The cost of owning and operating a technology product or service over time is referred to as the Total Cost of Ownership (TCO). Since the TCO may be substantially higher than the initial upfront cost, a TCO comparison can help you decide between competing solutions that at first glance may seem equivalent. Generally, you will want to look at TCO over a period of 3-5 years, which is typically how long hardware and software lasts before needing replacement.
Here are the key elements to consider in determining TCO.
- Infrastructure: Will you need to buy hardware and software to use this solution? If you need space, power and cooling to maintain in-house equipment, consider these costs. If you’re buying SaaS (software as a service) or cloud solutions, you may need more bandwidth or networking capacity.
- License or subscription fees: If buying on-site software, what is the per-seat license fee? For SaaS or cloud solutions, what is the subscription fee? Are upgrades, patches and other maintenance included in these costs?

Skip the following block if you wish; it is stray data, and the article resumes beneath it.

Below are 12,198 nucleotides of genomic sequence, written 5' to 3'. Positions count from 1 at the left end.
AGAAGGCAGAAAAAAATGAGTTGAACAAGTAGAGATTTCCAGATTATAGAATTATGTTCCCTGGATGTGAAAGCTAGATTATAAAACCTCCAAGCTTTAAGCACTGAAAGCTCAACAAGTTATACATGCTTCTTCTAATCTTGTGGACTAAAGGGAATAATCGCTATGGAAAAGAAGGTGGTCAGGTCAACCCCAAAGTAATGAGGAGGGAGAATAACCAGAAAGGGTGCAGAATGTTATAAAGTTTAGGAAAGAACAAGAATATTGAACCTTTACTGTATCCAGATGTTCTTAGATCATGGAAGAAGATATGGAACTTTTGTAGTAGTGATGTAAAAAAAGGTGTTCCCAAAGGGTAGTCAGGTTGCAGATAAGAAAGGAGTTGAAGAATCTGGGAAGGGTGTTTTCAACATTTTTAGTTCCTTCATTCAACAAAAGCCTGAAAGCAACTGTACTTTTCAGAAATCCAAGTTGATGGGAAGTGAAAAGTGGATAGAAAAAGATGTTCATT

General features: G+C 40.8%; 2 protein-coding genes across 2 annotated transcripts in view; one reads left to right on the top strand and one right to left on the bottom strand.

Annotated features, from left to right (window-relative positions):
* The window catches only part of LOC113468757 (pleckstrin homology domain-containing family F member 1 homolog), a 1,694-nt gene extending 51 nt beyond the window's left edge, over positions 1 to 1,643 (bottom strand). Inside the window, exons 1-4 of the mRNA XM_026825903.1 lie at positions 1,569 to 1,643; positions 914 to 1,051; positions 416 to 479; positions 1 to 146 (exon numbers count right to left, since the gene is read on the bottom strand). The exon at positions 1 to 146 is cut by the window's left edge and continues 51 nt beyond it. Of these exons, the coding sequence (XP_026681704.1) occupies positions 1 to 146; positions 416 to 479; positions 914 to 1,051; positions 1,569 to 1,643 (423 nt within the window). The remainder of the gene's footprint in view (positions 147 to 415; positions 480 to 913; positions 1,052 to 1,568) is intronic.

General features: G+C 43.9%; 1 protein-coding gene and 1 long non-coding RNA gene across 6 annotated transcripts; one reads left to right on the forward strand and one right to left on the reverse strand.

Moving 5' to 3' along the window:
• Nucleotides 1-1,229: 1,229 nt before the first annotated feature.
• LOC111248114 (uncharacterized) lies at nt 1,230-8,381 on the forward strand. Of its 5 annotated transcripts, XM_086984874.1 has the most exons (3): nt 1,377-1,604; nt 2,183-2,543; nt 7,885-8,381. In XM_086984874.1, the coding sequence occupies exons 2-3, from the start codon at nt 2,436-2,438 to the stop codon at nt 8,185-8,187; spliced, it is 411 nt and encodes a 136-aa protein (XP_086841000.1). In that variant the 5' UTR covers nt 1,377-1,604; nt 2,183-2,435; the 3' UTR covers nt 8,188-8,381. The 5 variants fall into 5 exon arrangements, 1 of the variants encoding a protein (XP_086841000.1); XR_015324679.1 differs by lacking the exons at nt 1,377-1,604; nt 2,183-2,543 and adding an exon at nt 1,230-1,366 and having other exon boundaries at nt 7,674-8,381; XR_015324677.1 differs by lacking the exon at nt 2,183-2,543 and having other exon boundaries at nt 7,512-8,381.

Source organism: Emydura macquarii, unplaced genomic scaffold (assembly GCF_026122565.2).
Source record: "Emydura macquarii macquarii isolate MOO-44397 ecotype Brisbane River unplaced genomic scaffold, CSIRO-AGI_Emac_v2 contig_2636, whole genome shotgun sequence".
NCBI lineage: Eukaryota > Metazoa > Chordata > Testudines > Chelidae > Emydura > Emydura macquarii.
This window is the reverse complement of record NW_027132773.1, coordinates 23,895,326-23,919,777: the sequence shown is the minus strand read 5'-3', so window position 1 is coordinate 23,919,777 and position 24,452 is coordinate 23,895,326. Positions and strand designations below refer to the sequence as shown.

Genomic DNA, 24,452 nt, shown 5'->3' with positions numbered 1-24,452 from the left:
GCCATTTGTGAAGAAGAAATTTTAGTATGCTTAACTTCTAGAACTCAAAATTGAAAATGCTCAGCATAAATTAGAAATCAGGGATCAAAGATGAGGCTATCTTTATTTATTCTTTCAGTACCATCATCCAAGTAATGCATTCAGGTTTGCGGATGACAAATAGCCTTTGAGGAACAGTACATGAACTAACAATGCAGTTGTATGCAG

- Design, installation and configuration: If you are having a custom solution built, how much will it cost to design? For any solution, what are the costs to install, configure it and test it to ensure it works with your existing systems?
- Maintenance and administration: Who will maintain the solution and administer it on a daily basis, including troubleshooting and upgrading? Will this be handled in-house or externally and what is the cost?
- Training: How much will it cost to train your staff to use the solution? Include the cost of training IT staff to manage and maintain it, as well as training your
other staff to use the solution productively. Include the cost of employees’ time spent in training.
- Support: What type of support and warranties does the vendor provide and
what is the cost?